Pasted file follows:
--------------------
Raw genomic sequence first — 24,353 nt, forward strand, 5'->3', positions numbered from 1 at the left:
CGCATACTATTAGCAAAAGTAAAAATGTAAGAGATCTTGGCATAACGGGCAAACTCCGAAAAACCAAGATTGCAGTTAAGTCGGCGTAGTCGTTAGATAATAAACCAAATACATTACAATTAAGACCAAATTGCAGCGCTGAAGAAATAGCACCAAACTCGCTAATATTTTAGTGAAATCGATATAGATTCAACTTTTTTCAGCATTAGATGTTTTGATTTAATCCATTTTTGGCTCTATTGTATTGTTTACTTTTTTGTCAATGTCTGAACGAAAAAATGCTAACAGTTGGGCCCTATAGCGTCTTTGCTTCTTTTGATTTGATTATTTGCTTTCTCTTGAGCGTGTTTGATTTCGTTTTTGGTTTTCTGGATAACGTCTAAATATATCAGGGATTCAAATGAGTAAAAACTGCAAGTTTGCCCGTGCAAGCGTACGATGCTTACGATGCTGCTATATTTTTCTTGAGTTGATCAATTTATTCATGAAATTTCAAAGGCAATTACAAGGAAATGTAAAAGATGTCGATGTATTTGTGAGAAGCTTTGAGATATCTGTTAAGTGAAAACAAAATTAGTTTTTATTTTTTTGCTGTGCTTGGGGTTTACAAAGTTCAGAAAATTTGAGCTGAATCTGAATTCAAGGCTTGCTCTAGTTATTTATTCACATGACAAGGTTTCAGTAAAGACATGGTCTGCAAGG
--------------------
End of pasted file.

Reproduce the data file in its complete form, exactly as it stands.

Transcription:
Raw genomic sequence first — 24,353 nt, forward strand, 5'->3', positions numbered from 1 at the left:
CGCATACTATTAGCAAAAGTAAAAATGTAAGAGATCTTGGCATAACGGGCAAACTCCGAAAAACCAAGATTGCAGTTAAGTCGGCGTAGTCGTTAGATAATAAACCAAATACATTACAATTAAGACCAAATTGCAGCGCTGAAGAAATAGCACCAAACTCGCTAATATTTTAGTGAAATCGATATAGATTCAACTTTTTTCAGCATTAGATGTTTTGATTTAATCCATTTTTGGCTCTATTGTATTGTTTACTTTTTTGTCAATGTCTGAACGAAAAAATGCTAACAGTTGGGCCCTATAGCGTCTTTGCTTCTTTTGATTTGATTATTTGCTTTCTCTTGAGCGTGTTTGATTTCGTTTTTGGTTTTCTGGATAACGTCTAAATATATCAGGGATTCAAATGAGTAAAAACTGCAAGTTTGCCCGTGCAAGCGTACGATGCTTACGATGCTGCTATATTTTTCTTGAGTTGATCAATTTATTCATGAAATTTCAAAGGCAATTACAAGGAAATGTAAAAGATGTCGATGTATTTGTGAGAAGCTTTGAGATATCTGTTAAGTGAAAACAAAATTAGTTTTTATTTTTTTGCTGTGCTTGGGGTTTACAAAGTTCAGAAAATTTGAGCTGAATCTGAATTCAAGGCTTGCTCTAGTTATTTATTCACATGACAAGGTTTCAGTAAAGACATGGTCTGCAAGG